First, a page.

Jolicloud 1.0 Released for Windows and Bootable USB

Aug 05, 2010

Cloud-based open source netbook OS gets a 1.0 release.

Cloud-based netbook OS Jolicloud 1.0 was released yesterday, allowing users to install the OS alongside Windows or as a standalone OS via USB key. The project was started by Netvibes founder Tariq Krim.

Jolicloud is based on Ubuntu, but is designed with netbooks in mind. This means that many of the programs deployed within Jolicloud are actually Web apps. It's possible to store files locally, but cloud backup is offered as well.

The user interface for Jolicloud 1.0 was built on HTML5 it features a customizable launcher and a social stream, which features community updates, app recommendations and active software updates. The OS also comes preloaded with Gmail, Skype, Twitter and Firefox.

Thanks to cloud support, applications can be modified and the application launcher can be managed from any HTML5-capable browser. Local and cloud-based files are also managed via the same file system.

Currently, Jolicloud is compatible with netbooks from all major manufacturers. For a full compatibility list, visit wiki.jolicloud.com/netbook-compatibility. Jolicloud is available now at http://www.jolicloud.com/download#jolicloud-express.

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Comments

  • windows only netbooks

    Have you not heard of/tried Ubuntu Netbook Edition?
  • "or as a standalone OS"

    Antti, the article states that you can install "... as a standalone OS via USB key" hence Windows is not required. The point of the Windows based installation is to be easier to install it, and test run it before doing a clean install. And before you make a claim why Linux is so hard to install compared to Windows, know that those people that can't install Linux from scratch are the same people that can't do a clean install of Windows, finding their lost drivers CDs, setting up firewall, anti-virus, anti-spyware, setting up printers.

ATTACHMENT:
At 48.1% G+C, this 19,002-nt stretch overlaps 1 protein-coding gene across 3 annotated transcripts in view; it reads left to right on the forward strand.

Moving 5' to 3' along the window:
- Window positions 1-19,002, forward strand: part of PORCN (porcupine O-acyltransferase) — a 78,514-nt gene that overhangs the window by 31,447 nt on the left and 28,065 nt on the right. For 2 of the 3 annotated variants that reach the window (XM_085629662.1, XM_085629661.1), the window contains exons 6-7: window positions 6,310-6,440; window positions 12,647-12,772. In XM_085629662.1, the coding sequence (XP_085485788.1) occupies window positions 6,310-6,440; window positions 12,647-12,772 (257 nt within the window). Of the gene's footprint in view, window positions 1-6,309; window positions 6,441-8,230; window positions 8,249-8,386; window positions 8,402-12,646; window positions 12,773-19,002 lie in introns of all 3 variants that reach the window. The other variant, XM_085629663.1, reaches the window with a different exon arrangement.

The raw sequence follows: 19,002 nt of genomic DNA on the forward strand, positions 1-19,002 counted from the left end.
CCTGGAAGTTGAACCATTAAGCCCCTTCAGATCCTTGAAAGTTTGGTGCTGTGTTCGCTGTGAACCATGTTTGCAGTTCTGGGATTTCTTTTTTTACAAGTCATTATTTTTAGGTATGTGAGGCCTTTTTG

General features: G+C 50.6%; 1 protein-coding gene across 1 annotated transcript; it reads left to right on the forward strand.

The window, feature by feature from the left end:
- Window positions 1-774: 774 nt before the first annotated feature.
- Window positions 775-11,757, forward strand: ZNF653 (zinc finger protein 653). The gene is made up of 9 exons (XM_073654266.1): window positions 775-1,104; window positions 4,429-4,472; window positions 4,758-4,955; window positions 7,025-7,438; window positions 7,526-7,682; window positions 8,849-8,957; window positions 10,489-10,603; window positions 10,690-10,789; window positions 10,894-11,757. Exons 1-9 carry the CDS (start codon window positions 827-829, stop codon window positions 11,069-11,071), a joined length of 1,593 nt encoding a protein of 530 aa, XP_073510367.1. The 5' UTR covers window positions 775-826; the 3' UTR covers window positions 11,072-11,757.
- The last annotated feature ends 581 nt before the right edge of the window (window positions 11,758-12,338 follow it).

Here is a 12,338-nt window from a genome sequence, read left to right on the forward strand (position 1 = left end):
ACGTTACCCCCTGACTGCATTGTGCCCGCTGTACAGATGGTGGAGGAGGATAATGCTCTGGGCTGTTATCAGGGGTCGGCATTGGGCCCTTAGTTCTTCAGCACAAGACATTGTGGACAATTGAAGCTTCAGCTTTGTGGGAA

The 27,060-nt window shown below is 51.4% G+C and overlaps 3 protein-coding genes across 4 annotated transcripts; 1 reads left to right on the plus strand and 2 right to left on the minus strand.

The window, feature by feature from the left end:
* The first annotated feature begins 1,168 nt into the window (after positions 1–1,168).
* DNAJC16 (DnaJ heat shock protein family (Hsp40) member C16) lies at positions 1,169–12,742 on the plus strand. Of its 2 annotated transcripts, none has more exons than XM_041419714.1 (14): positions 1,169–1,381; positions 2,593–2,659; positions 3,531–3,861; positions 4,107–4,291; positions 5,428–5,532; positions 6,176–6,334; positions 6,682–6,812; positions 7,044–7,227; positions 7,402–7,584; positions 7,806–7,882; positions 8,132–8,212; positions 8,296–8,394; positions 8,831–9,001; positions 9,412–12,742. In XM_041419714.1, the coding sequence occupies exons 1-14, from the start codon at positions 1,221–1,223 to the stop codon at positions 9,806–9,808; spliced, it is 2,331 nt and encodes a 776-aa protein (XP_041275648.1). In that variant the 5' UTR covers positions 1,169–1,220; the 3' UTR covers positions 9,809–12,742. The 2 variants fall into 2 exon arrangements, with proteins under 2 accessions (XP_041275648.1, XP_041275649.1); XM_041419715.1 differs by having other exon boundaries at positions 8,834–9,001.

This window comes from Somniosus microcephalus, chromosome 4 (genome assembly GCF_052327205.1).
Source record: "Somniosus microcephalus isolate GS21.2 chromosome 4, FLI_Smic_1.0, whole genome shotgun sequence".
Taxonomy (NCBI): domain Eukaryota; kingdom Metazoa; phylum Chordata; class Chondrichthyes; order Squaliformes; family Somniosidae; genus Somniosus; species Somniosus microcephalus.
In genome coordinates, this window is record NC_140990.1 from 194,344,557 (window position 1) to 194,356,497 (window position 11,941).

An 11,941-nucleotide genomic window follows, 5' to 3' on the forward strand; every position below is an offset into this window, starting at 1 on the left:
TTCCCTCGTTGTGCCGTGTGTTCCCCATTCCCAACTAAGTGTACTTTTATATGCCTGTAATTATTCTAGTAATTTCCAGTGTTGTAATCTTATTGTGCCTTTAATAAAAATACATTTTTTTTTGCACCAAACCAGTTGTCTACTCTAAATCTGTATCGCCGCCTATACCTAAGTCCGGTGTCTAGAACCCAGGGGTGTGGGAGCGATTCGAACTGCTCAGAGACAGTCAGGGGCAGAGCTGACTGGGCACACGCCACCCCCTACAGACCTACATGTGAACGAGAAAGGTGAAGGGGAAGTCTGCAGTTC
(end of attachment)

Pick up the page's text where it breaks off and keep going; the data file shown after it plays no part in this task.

My point is that: For those people that have not done a clean install of a Windows OS and are not a tech guy for their friends' Windows based PCs have no business in criticizing Linux.
  • compressed install?

    If it's meant for Netbooks, does it support BTRFS with COMPRESSion? Because, you know, that would make sense on netbooks with 4GB< disks. The sparse screenshots and descriptions don't tell.
  • Once again - OEM

    So there we are again. Linux computer but "alongside" Windows. It means that OEM-Windows win again. When we will get a real Linux netbook/notebook installed only with Linux? Perhaps never? So please stop talking about "32% Linux on netbook marketshare". That statement make me really angry.
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